Social Development

Let the seeds grow

Tzu Chi (慈濟), means compassion 慈 and relief 濟. The Tzu Chi logo consists of a ship that bears the lotus fruit and flower, symbolizing the belief that the world can be made a better place by planting good karmic seeds. Followers believe that these seeds are required for flowers to bloom and bear fruit, which is a metaphor for their beliefs that a better society can be created with good actions and pure thoughts.

The ship represents Tzu Chi steering a ship of compassion, representing their goal in saving all beings that suffer, while the Eight Petals represent the Noble Eightfold Path in Buddhism, which Tzu Chi uses as their guide.

The mother organization in Taiwan 佛教慈濟慈善事業基金會 is now 50 years old. It was founded as a charity organization by the Buddhist nun Dharma Master Cheng Yen on May 14, 1966 in Hualien, Taiwan. Master Yen teaches that “to save the world, we must first believe in transforming human hearts.”

Tzu Chi volunteers demonstrate how the multipurpose foldable platform can be transformed into a bed. This is sent by Tzu Chi Foundation’s headquarters in Taiwan in order to benefit the victims of typhoon Yolanda who were mostly enduring uncomfortable mats. The portable platform is made of polypropylene plastic, a high-quality material.

It is unique among other Buddhist organizations in Taiwan and elsewhere in that first, it was founded by a female; second, the founder is not a Buddhist scholar who promotes a specific interpretation of Buddhism; and last but most importantly, it was not started as a religious movement but as a charitable one which focuses primarily on humanitarianism and community service rather than Buddhist spiritual development.

Master Yen believes that when “one helps those in need and becomes aware of the harsh realities of life, one finds spiritual happiness through giving.”

Tzu Chi emphasizes that there should be no obvert “religious conversion” in any of its activities. The organization believes that there is no need to convert others. When others see how Buddhist beliefs and teachings guide the thoughts and actions of its volunteers, then they see Buddhism with a different eye and learn to respect and admire the teachings of Buddha.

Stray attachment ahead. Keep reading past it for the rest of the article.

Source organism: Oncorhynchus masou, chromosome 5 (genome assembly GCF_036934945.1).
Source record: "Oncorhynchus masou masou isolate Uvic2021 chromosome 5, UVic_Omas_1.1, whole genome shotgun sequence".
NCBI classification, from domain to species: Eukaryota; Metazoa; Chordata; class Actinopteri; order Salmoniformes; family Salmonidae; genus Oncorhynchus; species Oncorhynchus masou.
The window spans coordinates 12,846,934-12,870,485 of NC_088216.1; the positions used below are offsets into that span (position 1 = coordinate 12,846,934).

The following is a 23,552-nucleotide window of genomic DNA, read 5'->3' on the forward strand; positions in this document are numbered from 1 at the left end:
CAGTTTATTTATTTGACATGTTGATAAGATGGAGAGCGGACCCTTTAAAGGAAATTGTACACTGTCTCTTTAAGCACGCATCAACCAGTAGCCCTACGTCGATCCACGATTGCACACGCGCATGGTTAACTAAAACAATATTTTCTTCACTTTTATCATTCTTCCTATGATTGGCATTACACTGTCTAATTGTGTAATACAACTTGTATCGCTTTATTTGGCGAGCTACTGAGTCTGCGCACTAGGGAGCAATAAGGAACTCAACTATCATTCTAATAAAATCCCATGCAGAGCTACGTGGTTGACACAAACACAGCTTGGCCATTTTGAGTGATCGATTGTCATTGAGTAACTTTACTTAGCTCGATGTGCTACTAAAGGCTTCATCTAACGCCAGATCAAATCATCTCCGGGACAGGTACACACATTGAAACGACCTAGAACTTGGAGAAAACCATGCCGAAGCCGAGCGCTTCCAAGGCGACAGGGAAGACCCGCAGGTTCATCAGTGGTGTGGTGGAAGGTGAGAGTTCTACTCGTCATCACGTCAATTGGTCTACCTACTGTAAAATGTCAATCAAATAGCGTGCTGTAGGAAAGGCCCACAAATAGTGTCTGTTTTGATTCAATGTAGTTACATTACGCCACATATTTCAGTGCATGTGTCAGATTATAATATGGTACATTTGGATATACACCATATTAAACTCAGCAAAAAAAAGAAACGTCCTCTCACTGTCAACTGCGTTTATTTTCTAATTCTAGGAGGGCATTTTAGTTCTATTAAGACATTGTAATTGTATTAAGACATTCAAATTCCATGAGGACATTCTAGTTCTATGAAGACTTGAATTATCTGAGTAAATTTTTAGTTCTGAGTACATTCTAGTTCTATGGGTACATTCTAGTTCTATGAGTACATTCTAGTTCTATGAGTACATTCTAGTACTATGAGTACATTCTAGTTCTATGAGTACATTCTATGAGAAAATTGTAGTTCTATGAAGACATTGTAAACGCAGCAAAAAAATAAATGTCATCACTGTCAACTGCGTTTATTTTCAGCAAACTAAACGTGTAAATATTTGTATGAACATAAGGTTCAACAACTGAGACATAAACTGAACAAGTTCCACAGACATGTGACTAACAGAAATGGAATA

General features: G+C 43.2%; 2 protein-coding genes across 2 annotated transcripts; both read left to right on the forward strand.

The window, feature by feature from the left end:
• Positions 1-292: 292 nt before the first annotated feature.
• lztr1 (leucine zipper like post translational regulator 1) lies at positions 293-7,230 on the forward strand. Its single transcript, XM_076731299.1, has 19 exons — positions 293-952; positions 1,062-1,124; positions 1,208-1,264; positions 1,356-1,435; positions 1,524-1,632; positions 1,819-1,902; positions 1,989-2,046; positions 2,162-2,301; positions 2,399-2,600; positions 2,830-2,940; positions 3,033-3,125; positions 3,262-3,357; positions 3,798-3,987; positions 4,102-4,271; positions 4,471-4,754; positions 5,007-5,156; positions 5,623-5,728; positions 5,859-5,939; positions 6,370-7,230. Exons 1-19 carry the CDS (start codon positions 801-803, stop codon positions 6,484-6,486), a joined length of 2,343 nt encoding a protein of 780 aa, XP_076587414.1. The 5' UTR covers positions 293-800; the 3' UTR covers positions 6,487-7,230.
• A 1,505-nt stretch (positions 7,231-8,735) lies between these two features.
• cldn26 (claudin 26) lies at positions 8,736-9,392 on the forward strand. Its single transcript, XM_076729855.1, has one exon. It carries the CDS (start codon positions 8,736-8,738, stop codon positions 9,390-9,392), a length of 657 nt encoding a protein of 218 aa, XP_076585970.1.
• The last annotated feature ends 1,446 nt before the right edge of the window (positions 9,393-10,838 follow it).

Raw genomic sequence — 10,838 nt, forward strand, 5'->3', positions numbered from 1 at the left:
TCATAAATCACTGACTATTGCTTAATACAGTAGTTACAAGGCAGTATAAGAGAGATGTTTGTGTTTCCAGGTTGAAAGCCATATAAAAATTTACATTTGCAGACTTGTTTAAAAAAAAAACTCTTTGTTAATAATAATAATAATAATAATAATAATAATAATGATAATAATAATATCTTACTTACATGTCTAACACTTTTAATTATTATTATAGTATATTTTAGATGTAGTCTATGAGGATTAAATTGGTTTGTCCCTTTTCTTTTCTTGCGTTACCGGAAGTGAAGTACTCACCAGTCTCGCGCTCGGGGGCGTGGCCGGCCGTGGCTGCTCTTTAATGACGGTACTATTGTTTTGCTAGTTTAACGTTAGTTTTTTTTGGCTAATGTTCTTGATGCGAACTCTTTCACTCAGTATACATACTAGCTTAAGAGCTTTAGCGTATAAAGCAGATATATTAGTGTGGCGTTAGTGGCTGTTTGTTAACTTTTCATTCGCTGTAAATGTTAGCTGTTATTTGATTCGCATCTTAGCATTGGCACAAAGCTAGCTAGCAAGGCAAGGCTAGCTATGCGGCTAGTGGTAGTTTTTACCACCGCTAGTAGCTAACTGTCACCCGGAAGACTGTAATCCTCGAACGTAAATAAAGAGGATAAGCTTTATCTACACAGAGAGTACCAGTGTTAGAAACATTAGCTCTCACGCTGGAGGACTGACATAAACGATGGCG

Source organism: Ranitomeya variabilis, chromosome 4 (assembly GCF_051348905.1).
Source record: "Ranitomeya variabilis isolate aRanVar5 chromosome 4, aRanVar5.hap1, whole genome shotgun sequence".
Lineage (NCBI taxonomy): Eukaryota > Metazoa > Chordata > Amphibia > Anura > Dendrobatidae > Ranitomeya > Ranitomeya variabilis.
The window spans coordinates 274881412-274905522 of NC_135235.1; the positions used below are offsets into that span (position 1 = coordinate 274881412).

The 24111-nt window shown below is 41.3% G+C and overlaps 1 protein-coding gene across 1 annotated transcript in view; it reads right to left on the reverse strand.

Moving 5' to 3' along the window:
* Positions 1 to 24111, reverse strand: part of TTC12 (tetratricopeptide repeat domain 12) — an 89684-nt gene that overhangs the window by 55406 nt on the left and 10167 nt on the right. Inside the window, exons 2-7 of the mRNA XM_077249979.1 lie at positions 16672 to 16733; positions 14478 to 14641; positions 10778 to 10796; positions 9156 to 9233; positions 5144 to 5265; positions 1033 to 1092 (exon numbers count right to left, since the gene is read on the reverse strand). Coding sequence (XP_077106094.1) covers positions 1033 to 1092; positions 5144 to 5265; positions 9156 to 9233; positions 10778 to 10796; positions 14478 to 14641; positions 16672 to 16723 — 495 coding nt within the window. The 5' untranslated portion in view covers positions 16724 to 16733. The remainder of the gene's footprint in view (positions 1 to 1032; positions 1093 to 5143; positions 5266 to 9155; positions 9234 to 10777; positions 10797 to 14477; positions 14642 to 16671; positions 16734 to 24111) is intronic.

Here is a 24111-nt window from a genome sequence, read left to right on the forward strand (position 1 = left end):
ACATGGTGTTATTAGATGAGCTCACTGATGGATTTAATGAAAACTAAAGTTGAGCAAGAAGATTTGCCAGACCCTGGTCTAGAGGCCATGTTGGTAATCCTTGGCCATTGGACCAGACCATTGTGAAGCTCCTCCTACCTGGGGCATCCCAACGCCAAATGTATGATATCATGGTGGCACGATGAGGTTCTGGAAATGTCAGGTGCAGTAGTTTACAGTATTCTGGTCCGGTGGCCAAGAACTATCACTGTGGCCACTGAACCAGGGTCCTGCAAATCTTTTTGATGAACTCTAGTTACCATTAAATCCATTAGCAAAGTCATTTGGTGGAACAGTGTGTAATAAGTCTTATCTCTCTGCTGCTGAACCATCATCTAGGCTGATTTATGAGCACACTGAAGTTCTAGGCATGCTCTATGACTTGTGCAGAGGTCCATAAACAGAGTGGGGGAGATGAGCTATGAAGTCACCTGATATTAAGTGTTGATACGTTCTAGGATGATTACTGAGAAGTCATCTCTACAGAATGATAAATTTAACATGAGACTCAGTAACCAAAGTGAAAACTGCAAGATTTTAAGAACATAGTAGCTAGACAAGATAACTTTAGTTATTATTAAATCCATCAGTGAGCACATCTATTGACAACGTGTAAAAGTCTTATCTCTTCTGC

A Tzu Chi volunteer smiles as she gives a bowl of instant rice to one of the children. Apart from giving financial aid of P500 to each of the 9,799 cash-for-work participants, the Buddhist group also provided hot meals to 2,221 typhoon-affected residents in Barangay Anibong in Tacloban City.

Tzu Chi respects all religions and has, in fact, helped rebuild churches and worship places in areas where faith forms an important guiding post for everyday living. The common language of Da Ai (大愛 or great love) binds all religions as one, Master Cheng Yen teaches.

It has been awarded a special consultative status at the United Nations Economic and Social Council. In 1991, Master Cheng Yen received a Ramon Magsaysay Award, Asia’s equivalent of the Nobel Prize, for Community Leadership.

The group has grown to become a significant actor in civil society, with approximately 10 million volunteers spread out in chapters in 52 countries.

Tzu Chi started with Charity as its main focus but later included three other causes – medicine, education and humanity – which, strictly, is still part of its work on charity. Its official motto follows the concept of “Four endeavors, eight footprints (四大志業,八大腳印).” The four endeavors are the four major causes while the eight footprints are charity causes, medical contributions, education development, humanities, international disaster assistance, bone-marrow donation, community volunteerism and environmental protection.

Flash floods triggered landslides and brought mud and debris into Sumacab Norte Elementary School. For students to resume their education soon, Tzu Chi Philippines Chapter carries out cash-for-work program to clean the school.

Tzu Chi Foundation Philippines was organized in 1994 by a group of Tsinoy businessmen and women. It organized its first relief work in Mindoro after the 7.1-magnitude earthquake in 1994. Today, Tzu Chi has a complement of 1,500 volunteers in Metro Manila. Among them are native Filipinos.

“Anyone can become a Tzu Chi volunteer – regardless of age, race, religious belief or social status. The primary requirement is a loving heart to serve our society,” Alfredo Li, president of Tzu Chi Philippines said.

Most of the Tzu Chi Filipino volunteers are themselves beneficiaries of Tzu Chi’s medical assistance. They are touched by the generous and selfless love within Tzu Chi so that they wanted to give a part of themselves.

Volunteers have to undergo training to become full-fledged volunteers. Those with financial capability donate money, and help collect donations from relatives and friends. Those without money give of themselves, their time and energy are donated to help implement the projects of the foundation.

One of the caritons (carts on wheels) that line up as early as 7 a.m. to go out to various communities in Barangay Tatalon, Quezon City (where one of the Tzu Chi depots for recyclable materials is located) to collect recyclables house to house.

Li became active in Tzu Chi because “when I was small, my parents inculcated in me to give back to society and share what I got from society. When I attained financial independence, Tzu Chi gave me the opportunity to fulfill my parents’ wish and I myself got great personal fulfillment in the work that I am privileged to do for Tzu Chi.”

Another volunteer, Ka Kuen Chua, an architect and the chairman of Movement for Restoration of Peace and Order, shares, “I was given the gift of a second life after I was kidnapped. The better way to spend this second life is serving the less fortunate through Tzu Chi and other organizations like MRPO and Kaisa.” — First published in Tulay Fortnightly, Chinese-Filipino Digest 29, no. 14 (December 20, 2016-January 16, 2017): 10.